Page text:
“Policing the Black Man” is a volume of 11 essays on topics that readers have become more than familiar with since the killing of Michael Brown in Ferguson.
By the end of 2015, activist Angela Davis began writing the introduction to her first essay – explaining that black men make up 34 percent of the U.S. prison population. African-Americans make up 12.3 percent of the people in the United States.
So why are prison statistics so out of proportion?
The so-called “pipeline-to-prison” syndrome has been keeping black men locked up in greater proportions than white men for years.
Heavy fines and punishments are being handed down for seemingly minor offenses. Long prison sentences are being issued for non-violent drug charges, and the majority of complaints of inacceptable police behavior occur in African-American-prominent communities.
Obviously, Davis does not excuse those who are in prison for violent crimes they have genuinely committed, but she does question the way these men are being treated by society as a whole.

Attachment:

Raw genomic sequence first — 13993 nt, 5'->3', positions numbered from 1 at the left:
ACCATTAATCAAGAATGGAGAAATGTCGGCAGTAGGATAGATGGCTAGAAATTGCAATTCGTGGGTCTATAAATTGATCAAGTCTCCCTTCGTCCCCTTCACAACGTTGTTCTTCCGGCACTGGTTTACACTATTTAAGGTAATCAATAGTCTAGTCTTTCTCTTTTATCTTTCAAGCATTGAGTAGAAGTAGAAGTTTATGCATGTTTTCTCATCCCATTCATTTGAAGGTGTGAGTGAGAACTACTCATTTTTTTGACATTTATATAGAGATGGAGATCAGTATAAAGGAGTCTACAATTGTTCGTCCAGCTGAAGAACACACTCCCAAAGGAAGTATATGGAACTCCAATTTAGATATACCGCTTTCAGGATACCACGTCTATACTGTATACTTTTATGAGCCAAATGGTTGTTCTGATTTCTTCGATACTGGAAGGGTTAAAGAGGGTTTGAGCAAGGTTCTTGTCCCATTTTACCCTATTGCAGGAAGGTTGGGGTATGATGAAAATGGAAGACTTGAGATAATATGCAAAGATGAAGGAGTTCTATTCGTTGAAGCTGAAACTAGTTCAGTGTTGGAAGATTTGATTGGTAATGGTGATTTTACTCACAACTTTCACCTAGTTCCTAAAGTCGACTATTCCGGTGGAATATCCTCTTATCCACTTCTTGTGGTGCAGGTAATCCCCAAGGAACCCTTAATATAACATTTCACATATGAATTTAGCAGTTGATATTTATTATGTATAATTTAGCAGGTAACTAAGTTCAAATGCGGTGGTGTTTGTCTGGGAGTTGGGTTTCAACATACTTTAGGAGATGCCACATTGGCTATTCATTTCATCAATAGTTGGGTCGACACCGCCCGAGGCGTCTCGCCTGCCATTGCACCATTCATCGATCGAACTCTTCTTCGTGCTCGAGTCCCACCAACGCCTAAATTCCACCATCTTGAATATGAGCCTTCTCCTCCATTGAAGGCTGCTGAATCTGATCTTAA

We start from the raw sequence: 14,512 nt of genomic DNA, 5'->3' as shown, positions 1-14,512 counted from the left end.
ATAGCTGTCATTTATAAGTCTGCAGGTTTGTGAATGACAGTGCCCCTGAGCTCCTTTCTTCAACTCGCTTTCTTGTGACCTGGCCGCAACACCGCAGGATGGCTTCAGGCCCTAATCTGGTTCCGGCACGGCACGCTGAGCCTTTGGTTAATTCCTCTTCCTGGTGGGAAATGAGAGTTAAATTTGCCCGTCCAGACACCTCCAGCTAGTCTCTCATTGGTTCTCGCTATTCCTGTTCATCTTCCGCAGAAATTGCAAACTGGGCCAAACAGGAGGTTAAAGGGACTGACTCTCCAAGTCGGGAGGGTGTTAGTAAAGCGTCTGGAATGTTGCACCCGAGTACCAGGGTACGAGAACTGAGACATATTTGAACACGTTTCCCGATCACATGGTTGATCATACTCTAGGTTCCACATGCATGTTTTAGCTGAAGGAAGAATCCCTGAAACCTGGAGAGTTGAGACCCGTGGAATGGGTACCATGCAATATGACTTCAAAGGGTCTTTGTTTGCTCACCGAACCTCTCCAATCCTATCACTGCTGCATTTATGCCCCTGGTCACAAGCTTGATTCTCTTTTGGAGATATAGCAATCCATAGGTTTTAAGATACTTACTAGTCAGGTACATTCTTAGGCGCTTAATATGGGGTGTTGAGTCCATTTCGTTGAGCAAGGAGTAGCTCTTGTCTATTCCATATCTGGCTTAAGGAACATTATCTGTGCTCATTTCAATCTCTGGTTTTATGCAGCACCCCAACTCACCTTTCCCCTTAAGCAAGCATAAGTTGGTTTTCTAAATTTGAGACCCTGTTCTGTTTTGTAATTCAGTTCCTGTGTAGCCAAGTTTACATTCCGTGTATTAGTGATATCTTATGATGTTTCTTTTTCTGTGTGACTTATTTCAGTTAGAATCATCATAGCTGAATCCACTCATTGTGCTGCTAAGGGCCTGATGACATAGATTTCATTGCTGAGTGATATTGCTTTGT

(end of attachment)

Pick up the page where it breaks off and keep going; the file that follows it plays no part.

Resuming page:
She mentions that the treatment of black youth is also an issue – particularly when it comes to suspensions and expulsion.
Davis notes that data “collected by the U.S. Sentencing Commission between December 2007 and 2011 revealed that black men in federal prisons received sentences 19.5 percent longer than white men sentenced for the same crime.”
The introduction reads: “Henning explains how police officers see black boys not as children, but as dangerous criminals, even when they are not engaging in criminal or even suspicious behavior. She discusses a fascinating study that found that police officers tended to overestimate the age of black boys while underestimating the age of white boys.”
The volume of essays definitely seems worth reading, and Davis’ work is already receiving praise from supporters on social media.